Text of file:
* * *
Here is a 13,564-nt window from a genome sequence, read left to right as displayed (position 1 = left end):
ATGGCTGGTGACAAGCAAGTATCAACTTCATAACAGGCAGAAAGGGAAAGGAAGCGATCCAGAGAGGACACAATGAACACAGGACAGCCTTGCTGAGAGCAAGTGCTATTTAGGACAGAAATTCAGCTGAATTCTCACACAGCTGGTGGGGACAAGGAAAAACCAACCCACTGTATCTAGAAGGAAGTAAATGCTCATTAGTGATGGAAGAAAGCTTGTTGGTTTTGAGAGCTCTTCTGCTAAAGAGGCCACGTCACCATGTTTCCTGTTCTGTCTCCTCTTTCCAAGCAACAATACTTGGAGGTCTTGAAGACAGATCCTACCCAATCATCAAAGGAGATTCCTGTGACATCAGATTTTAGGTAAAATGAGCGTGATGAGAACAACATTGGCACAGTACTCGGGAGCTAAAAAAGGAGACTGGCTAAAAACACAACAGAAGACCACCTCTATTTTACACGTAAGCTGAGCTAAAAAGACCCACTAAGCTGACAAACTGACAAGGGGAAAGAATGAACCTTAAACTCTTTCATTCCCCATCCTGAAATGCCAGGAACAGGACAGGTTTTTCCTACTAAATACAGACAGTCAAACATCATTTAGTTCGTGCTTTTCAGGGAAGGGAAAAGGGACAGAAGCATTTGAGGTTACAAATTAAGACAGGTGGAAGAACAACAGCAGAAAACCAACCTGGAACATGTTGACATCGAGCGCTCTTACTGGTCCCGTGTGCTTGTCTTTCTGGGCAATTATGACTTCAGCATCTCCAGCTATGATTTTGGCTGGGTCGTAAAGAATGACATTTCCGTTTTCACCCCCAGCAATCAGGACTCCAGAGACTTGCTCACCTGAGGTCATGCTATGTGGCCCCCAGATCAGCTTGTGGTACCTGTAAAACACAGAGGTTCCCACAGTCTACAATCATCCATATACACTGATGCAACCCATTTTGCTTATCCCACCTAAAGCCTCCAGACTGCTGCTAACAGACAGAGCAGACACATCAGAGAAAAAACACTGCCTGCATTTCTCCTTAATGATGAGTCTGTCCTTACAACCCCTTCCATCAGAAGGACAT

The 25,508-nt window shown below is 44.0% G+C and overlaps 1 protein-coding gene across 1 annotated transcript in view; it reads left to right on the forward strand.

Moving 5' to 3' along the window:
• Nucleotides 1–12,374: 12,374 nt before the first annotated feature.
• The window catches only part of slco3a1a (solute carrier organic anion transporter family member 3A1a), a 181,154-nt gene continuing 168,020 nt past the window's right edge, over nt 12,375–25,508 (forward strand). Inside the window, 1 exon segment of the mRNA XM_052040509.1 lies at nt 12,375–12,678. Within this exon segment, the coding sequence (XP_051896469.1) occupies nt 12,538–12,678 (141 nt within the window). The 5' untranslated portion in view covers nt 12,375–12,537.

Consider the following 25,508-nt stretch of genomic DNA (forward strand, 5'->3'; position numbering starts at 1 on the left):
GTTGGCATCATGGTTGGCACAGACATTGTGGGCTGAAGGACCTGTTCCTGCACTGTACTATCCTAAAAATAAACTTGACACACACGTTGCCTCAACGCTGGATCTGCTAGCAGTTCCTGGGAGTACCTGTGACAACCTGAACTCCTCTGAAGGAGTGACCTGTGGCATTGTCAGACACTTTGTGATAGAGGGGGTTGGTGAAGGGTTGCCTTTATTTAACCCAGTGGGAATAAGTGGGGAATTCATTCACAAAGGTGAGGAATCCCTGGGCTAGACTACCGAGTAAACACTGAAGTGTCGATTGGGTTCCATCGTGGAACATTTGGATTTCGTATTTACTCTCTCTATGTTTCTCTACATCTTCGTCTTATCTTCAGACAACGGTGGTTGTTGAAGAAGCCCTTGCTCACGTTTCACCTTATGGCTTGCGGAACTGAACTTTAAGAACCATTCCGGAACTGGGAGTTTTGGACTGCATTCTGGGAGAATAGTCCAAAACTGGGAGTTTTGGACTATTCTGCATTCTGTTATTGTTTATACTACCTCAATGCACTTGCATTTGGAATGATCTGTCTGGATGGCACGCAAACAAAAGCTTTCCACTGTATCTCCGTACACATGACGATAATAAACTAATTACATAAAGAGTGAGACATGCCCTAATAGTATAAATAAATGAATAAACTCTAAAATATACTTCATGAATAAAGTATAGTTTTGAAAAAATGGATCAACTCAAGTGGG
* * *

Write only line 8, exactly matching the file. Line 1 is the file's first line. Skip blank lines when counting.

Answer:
GTTGGCATCATGGTTGGCACAGACATTGTGGGCTGAAGGACCTGTTCCTGCACTGTACTATCCTAAAAATAAACTTGACACACACGTTGCCTCAACGCTGGATCTGCTAGCAGTTCCTGGGAGTACCTGTGACAACCTGAACTCCTCTGAAGGAGTGACCTGTGGCATTGTCAGACACTTTGTGATAGAGGGGGTTGGTGAAGGGTTGCCTTTATTTAACCCAGTGGGAATAAGTGGGGAATTCATTCACAAAGGTGAGGAATCCCTGGGCTAGACTACCGAGTAAACACTGAAGTGTCGATTGGGTTCCATCGTGGAACATTTGGATTTCGTATTTACTCTCTCTATGTTTCTCTACATCTTCGTCTTATCTTCAGACAACGGTGGTTGTTGAAGAAGCCCTTGCTCACGTTTCACCTTATGGCTTGCGGAACTGAACTTTAAGAACCATTCCGGAACTGGGAGTTTTGGACTGCATTCTGGGAGAATAGTCCAAAACTGGGAGTTTTGGACTATTCTGCATTCTGTTATTGTTTATACTACCTCAATGCACTTGCATTTGGAATGATCTGTCTGGATGGCACGCAAACAAAAGCTTTCCACTGTATCTCCGTACACATGACGATAATAAACTAATTACATAAAGAGTGAGACATGCCCTAATAGTATAAATAAATGAATAAACTCTAAAATATACTTCATGAATAAAGTATAGTTTTGAAAAAATGGATCAACTCAAGTGGG